Diffusion tensor imaging was performed at 1.5-T using a synergy-L sensitivity encoding head coil. DRTTs were obtained by selection of fibers passing through three regions of interest (the dentate nucleus, the superior cerebellar peduncle, and the contralateral red nucleus) from 41 healthy volunteers. Probabilistic mapping was obtained from the highest probabilistic location at 2.3 mm above the anterior commissure-posterior commissure level.
DRTTs of all subjects, which originated from the dentate nucleus, ascended through the junction of the superior cerebellar peduncle and the contralateral red nucleus and then terminated at the VL nucleus of the thalamus. The highest probabilistic location for the DRTT at the thalamus was compatible with the location of the VL nucleus.
Kwon et al identified the DRTT in the human brain using probabilistic tractography. Our results could be useful in research on movement control 3)
The dentatorubrothalamic tract (DRTT) is the major efferent cerebellar pathway arising from the dentate nucleus (DN) and decussating to the contralateral red nucleus (RN) and thalamus. Surprisingly, hemispheric cerebellar output influences bilateral limb movements. In animals, uncrossed projections from the DN to the ipsilateral RN and thalamus may explain this phenomenon. The aim of a study was to clarify the anatomy of the dentatorubrothalamic connections in humans.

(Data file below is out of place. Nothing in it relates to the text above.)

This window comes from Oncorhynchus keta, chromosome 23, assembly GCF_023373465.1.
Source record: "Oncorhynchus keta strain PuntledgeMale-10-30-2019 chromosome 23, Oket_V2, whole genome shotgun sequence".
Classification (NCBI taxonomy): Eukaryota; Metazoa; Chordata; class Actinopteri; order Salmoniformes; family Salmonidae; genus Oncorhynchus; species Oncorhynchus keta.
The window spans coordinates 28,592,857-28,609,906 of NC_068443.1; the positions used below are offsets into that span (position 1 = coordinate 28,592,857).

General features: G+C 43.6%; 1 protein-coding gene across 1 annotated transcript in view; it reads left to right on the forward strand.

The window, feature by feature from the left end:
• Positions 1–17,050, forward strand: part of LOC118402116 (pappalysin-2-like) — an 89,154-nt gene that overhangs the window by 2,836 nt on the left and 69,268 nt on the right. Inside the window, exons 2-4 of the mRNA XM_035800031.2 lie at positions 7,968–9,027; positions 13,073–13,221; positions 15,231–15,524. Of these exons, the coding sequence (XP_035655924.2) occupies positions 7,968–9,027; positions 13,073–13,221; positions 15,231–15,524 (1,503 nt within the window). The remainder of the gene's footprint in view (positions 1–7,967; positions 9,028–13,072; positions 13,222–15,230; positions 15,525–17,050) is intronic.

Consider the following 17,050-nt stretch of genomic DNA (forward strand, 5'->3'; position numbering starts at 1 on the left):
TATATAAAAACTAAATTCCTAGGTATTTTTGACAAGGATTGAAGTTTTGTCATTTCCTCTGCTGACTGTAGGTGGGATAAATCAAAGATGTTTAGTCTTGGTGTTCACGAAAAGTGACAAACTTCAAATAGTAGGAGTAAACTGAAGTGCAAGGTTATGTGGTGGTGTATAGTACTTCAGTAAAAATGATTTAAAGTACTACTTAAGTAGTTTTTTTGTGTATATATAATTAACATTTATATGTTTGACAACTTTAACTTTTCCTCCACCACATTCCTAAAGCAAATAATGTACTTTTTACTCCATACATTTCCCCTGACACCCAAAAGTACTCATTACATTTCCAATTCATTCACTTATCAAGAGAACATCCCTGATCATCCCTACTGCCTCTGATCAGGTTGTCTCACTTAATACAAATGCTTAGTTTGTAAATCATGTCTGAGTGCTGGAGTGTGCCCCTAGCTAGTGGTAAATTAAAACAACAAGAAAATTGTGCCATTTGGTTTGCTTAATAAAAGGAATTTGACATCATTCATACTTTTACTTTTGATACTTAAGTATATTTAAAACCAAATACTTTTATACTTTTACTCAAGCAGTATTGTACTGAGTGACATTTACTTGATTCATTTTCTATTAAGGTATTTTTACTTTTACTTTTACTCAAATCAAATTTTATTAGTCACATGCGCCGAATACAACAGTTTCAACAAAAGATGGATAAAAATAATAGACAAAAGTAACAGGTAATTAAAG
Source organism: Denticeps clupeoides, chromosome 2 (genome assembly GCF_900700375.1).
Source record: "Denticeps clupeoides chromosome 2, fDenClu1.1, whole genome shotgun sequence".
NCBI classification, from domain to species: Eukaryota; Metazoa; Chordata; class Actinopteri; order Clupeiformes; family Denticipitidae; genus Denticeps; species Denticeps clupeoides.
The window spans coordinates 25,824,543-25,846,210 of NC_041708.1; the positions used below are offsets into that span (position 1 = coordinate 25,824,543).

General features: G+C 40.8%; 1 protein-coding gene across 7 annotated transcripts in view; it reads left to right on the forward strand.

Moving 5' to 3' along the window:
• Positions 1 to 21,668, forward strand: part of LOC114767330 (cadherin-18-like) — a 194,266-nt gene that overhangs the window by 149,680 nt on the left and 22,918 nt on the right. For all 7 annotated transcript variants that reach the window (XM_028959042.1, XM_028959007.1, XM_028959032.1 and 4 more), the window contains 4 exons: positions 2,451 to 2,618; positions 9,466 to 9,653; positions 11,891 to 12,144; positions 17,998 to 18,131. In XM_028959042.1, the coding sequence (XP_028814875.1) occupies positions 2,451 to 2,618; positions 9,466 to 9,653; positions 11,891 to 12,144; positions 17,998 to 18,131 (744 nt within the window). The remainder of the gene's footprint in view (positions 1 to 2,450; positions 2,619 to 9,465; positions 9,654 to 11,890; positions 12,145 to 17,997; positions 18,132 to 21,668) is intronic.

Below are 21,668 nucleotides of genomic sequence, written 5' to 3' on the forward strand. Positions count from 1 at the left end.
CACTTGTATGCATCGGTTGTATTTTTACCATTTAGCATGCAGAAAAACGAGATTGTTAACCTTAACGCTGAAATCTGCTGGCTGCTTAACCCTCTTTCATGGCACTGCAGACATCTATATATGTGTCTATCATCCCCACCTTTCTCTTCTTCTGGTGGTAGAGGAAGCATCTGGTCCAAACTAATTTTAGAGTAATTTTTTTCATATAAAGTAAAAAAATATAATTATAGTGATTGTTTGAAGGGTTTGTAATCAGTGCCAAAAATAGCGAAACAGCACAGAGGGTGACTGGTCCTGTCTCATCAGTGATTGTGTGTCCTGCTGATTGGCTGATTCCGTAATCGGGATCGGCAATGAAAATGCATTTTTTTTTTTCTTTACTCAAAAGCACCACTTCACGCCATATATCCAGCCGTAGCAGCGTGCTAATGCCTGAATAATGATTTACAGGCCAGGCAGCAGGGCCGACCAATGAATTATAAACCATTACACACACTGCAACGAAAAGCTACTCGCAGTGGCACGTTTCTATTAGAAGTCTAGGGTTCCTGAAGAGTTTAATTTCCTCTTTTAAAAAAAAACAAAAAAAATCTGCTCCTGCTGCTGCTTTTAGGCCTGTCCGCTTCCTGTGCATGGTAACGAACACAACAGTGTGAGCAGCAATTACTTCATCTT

Meola et al applied advanced deterministic fiber tractography to a template of 488 subjects from the Human Connectome Project (Q1-Q3 release, WU-Minn HCP consortium) and validated the results with microsurgical dissection of cadaveric brains prepared according to Klingler's method.
The authors identified the “classic” decussating DRTT and a corresponding nondecussating path (the nondecussating DRTT, nd-DRTT). Within each of these 2 tracts some fibers stop at the level of the RN, forming the dentatorubro tract and the nondecussating dentatorubro tract. The left nd-DRTT encompasses 21.7% of the tracts and 24.9% of the volume of the left superior cerebellar peduncle, and the right nd-DRTT encompasses 20.2% of the tracts and 28.4% of the volume of the right superior cerebellar peduncle.
The connections of the DN with the RN and thalamus are bilateral, not ipsilateral only. This affords a potential anatomical substrate for bilateral limb motor effects originating in a single cerebellar hemisphere under physiological conditions, and for bilateral limb motor impairment in hemispheric cerebellar lesions such as ischemic stroke and hemorrhage, and after resection of hemispheric tumors and arteriovenous malformations. Furthermore, when a lesion is located on the course of the dentatorubrothalamic system, a careful preoperative tractographic analysis of the relationship of the DRTT, nd-DRTT, and the lesion should be performed in order to tailor the surgical approach properly and spare all bundles 4).